‘Extremely specific expertise’
But one of the opponents of the effort, Jake Auchincloss (D-Mass.), an offshore wind booster, detailed why the provision has faced so much pushback in getting passed.
“This is an incredibly technical industry that requires extremely specific expertise,” Auchincloss said during the 2022 hearing. “And this amendment would stop in its tracks two tremendous offshore wind projects.”
Offshore energy industry groups argue that Garamendi and Graves’ legislation would have dramatic effects on energy costs and deprive companies of the skilled, global workers their projects need.
“At a time when Americans are feeling the economic impact of significant global instability and high energy prices, these proposed changes would immediately disrupt critical domestic offshore oil and natural gas operations — as badly as any other regulatory hurdle we have seen,” a coalition of offshore oil and gas companies wrote in a letter last year.
That industry pushback was why an alliance of Sens. Ted Cruz (R-Texas) and Ed Markey (D-Mass.) fought against the worker provision being included in the Senate version of the Coast Guard bill passed last July.
Cruz disapproved of the legislation, pointing to the potential higher energy costs cited by offshore energy groups. Rosemary Boeglin, communications director for Markey, brought up similar arguments made by Auchincloss. Boeglin said the provision was especially problematic for Massachusetts union workers and the offshore wind industry due to the lack of specialized workers and vessels in the U.S. for the still nascent offshore wind technology.
Indeed, a report from the National Renewable Energy Laboratory found that there are zero U.S.-dedicated wind turbine installation vessels and cable lay vessels currently in the market. Boeglin said that the U.S. can develop the trained workforce needed for offshore energy projects with robust investments in workers through union and apprenticeship programs, but the scale of the investment needed is just not there at the moment. She noted that Markey had introduced legislation to train an American workforce for offshore wind energy by the end of the decade.
Both Cruz’s and Markey’s resistance to the provision meant that it was not included in Senate version of the Coast Guard bill last year.
‘This is not over’
Garamendi and Graves say arguments from offshore wind backers don’t hold up to closer scrutiny. They say that offshore wind groups and other energy groups use foreign-staffed vessels for projects the U.S. maritime industry has the capability to do, like supply vessels used to restock the huge offshore wind installation ships.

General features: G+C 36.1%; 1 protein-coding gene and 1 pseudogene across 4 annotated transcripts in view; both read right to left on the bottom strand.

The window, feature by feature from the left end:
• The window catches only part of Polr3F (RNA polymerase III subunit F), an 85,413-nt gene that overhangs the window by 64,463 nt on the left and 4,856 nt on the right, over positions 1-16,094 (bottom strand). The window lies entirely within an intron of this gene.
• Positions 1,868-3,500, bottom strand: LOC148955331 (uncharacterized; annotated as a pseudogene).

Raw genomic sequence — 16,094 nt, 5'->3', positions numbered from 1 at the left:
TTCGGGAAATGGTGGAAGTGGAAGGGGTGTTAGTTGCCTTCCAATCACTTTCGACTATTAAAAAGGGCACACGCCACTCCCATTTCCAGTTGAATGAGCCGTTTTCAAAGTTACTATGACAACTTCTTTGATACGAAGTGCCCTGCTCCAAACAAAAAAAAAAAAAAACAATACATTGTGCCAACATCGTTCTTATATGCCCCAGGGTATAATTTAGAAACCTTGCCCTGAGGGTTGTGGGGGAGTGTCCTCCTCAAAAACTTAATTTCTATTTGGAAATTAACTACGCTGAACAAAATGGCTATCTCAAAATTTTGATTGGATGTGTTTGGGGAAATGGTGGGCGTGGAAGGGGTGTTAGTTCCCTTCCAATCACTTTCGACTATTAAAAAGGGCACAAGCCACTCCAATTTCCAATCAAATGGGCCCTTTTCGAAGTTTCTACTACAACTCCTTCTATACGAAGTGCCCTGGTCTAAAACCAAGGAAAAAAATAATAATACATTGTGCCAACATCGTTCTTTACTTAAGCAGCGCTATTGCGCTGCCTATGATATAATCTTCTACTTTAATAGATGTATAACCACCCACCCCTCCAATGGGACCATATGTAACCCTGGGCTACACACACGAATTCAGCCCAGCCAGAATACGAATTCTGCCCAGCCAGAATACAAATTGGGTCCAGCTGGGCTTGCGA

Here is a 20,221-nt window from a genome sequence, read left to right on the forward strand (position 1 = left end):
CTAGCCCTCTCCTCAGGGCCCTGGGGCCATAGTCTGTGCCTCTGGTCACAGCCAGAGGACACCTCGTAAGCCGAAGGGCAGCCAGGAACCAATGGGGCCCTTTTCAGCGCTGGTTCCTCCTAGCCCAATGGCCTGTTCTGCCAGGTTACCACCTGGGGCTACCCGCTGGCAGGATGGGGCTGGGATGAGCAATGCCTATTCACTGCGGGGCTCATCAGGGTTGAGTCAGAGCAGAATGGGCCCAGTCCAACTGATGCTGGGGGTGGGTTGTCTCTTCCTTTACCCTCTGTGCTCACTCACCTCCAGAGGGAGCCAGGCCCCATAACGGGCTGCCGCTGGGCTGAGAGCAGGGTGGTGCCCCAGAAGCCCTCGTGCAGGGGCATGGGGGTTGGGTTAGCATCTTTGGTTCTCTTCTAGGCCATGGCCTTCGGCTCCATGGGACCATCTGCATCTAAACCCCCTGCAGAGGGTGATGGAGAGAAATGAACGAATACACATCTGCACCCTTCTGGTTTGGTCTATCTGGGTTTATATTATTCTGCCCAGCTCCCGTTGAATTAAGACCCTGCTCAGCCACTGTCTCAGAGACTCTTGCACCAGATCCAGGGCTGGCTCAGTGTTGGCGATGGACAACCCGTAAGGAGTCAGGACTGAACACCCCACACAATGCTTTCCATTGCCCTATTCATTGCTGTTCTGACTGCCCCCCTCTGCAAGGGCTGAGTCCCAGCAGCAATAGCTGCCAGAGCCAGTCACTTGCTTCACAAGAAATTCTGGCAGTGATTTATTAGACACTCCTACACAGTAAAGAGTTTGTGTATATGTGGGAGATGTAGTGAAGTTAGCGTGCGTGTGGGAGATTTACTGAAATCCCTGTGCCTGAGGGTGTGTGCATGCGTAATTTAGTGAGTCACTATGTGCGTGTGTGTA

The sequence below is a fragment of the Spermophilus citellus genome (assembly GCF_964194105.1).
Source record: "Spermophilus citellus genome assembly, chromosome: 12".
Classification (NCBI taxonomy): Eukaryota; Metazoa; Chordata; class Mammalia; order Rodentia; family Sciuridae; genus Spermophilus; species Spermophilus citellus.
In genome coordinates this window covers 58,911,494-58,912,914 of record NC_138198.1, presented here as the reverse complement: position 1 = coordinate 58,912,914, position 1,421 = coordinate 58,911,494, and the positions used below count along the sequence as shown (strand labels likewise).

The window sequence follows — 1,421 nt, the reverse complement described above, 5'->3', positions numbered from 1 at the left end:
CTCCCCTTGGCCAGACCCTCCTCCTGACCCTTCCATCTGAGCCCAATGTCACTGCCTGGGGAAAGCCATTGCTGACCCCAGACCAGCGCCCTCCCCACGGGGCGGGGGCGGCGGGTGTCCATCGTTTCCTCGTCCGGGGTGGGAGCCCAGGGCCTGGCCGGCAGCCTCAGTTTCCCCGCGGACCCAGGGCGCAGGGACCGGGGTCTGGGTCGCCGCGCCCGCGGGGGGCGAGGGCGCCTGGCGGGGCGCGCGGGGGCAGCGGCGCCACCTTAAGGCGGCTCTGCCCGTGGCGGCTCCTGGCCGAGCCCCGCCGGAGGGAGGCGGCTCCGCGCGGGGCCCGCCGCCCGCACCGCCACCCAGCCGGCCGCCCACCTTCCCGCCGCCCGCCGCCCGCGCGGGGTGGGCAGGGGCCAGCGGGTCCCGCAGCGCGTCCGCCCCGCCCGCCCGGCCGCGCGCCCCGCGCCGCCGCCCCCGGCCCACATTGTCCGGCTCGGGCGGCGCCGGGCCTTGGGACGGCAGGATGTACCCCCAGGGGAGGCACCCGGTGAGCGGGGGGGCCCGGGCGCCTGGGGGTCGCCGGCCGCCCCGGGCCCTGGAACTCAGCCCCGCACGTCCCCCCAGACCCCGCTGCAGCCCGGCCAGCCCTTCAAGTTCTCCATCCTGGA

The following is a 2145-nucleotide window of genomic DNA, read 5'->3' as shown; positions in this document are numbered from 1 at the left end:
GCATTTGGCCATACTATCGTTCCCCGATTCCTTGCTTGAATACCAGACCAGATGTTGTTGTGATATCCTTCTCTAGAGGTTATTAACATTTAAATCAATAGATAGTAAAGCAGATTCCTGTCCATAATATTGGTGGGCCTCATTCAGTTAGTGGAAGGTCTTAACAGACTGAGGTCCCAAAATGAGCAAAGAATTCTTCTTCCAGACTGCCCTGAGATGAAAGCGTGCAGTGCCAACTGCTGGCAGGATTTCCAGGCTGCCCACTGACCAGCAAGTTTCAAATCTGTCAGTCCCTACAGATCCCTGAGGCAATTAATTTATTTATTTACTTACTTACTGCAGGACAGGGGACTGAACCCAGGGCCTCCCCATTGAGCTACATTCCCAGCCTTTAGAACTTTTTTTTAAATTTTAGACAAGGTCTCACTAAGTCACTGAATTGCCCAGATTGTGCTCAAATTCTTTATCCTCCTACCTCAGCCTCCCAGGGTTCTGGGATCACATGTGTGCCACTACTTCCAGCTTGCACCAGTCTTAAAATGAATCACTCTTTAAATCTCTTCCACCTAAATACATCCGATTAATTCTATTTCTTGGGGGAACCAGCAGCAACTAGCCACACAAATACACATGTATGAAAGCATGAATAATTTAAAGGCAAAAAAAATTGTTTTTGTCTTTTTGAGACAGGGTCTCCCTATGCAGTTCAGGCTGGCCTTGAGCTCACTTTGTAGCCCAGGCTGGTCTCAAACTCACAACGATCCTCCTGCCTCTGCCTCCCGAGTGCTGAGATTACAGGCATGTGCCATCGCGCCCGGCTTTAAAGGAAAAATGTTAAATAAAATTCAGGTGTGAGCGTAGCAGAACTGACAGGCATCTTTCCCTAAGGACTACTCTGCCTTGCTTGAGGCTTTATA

And while there are less specialized vessels or trained workers in the U.S. for offshore wind compared to the global supply, Garamendi said that recent incentives included in the Inflation Reduction Act should give the wind industry enough of a break to work out how to develop a domestic workforce.
“There’s tens of billions of dollars of tax credits, taxpayer money going to these wind companies to do good work,” said Garamendi. “But yet, they’re not willing to hire American workers.”
The bipartisan duo also said they tried to negotiate a compromise during talks last year between the House and Senate to produce the final defense bill that was passed last December. They said they offered exemptions for current wind projects that may have seen cost overruns due to the effects of the provision.
But when the compromise Coast Guard bill came out in the final defense bill, Garamendi and Graves’ legislation was axed.
“As we began having discussions, these folks started moving the goal line further and further back, and the reality is, is that they don’t have any desire or intention to actually negotiate,” Graves said.
Auchincloss fought for the full removal of the provision in the final NDAA. He considered any version of the bill as essentially harmful to the offshore wind industry and, as a result, clean energy goals.
“The defeat of the crewing amendment in the defense bill is a win for offshore wind and for Massachusetts,” said Auchincloss in a press release. “I’m proud to have fought on behalf of clean energy and my district’s economic development.”
Auchincloss did, however, signal he would work to “negotiate a permanent solution that advances offshore wind and creates American jobs” this year, especially with Republican control of the House.
At the moment, its unclear what that permanent solution would look like. But Garamendi and Graves say there’s little doubt they’ll keep coming back until the issue is addressed.
“They killed it because the wind industry does not want to pay American wages,” Garamendi said. “This is not over.”